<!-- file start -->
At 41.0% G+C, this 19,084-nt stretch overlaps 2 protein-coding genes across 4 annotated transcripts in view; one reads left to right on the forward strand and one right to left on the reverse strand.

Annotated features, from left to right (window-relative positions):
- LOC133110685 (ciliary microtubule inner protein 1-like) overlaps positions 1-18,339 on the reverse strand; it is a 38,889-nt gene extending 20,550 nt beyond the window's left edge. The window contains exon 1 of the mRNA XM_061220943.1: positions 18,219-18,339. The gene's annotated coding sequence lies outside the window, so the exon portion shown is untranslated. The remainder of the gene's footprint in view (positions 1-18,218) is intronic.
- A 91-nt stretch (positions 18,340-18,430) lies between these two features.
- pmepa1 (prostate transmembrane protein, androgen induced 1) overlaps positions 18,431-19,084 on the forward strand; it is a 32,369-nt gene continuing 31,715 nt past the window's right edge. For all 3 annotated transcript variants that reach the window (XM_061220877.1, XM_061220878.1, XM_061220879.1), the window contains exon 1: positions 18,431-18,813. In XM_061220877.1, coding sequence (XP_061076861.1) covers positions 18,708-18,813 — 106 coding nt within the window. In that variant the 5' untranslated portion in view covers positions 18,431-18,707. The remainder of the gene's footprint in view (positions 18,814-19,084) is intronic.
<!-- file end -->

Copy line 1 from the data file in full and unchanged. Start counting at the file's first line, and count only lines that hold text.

At 41.0% G+C, this 19,084-nt stretch overlaps 2 protein-coding genes across 4 annotated transcripts in view; one reads left to right on the forward strand and one right to left on the reverse strand.